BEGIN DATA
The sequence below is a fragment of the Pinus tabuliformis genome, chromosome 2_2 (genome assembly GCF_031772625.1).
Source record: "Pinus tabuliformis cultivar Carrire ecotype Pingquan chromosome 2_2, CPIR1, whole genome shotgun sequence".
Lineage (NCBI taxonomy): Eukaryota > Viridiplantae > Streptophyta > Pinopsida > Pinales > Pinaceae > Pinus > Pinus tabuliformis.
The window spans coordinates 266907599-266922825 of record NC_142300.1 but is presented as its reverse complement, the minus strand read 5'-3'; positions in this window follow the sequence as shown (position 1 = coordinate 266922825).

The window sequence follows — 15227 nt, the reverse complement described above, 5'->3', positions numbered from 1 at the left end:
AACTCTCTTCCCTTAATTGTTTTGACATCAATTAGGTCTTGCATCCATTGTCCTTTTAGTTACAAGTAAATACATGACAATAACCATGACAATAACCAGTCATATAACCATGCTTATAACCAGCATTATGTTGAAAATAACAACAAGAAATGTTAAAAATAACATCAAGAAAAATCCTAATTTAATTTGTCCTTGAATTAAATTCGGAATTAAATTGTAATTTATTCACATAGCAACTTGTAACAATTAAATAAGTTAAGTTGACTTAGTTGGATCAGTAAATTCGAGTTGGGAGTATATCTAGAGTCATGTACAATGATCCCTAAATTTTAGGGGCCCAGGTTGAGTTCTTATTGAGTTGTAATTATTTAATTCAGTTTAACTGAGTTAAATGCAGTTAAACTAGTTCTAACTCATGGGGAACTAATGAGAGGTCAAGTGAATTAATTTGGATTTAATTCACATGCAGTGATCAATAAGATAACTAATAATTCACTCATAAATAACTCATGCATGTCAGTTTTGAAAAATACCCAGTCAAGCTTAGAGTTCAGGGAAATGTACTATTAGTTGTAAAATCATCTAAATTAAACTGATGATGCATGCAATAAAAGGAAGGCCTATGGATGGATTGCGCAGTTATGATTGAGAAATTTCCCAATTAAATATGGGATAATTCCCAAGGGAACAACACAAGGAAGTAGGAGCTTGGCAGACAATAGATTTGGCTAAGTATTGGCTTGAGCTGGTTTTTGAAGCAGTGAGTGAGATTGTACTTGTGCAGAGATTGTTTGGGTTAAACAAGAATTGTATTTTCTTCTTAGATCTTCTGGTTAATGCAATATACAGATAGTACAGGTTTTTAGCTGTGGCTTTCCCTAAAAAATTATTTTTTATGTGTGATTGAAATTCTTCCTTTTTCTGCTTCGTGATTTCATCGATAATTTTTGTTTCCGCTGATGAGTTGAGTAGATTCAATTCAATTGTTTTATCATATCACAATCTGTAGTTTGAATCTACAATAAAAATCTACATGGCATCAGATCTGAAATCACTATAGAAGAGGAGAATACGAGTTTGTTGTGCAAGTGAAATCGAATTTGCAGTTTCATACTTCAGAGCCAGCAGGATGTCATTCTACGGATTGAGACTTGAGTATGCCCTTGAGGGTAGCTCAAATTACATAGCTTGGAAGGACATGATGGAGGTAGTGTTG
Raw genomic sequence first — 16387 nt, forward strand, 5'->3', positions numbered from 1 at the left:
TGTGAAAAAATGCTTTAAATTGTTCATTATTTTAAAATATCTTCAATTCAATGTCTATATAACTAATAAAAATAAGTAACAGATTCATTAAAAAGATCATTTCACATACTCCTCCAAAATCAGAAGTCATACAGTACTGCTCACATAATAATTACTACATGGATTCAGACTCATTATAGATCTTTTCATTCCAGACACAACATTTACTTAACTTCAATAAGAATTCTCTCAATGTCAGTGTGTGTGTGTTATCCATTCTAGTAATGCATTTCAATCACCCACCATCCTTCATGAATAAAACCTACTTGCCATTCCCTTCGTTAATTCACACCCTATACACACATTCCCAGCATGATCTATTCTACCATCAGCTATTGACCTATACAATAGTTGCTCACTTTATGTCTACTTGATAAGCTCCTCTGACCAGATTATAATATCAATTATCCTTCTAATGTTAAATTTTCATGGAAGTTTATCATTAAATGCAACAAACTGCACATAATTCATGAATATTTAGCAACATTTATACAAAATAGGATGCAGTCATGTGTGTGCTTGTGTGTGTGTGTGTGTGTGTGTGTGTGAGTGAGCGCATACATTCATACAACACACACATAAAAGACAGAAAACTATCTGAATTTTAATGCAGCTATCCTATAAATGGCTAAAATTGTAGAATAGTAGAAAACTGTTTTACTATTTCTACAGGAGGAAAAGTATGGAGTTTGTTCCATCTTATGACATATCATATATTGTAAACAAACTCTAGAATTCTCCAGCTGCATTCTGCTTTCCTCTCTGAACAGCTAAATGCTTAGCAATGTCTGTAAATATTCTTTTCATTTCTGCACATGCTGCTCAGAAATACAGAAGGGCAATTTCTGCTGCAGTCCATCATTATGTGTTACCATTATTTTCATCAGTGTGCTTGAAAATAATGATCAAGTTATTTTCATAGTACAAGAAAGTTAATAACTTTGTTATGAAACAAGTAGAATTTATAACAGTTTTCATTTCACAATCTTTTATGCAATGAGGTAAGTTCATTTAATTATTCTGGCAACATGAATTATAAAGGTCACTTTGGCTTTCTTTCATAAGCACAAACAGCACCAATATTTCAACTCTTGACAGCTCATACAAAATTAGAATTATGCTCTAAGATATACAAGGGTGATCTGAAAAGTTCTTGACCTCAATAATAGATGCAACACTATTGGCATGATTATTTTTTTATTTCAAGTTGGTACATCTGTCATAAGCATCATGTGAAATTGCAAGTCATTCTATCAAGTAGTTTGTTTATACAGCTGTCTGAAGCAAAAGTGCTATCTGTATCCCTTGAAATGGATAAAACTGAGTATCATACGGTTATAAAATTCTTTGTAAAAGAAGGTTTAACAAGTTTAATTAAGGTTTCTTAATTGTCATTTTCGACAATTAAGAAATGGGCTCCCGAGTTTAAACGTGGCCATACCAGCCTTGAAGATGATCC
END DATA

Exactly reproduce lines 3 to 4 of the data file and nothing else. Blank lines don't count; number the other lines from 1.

Lineage (NCBI taxonomy): Eukaryota > Viridiplantae > Streptophyta > Pinopsida > Pinales > Pinaceae > Pinus > Pinus tabuliformis.
The window spans coordinates 266907599-266922825 of record NC_142300.1 but is presented as its reverse complement, the minus strand read 5'-3'; positions in this window follow the sequence as shown (position 1 = coordinate 266922825).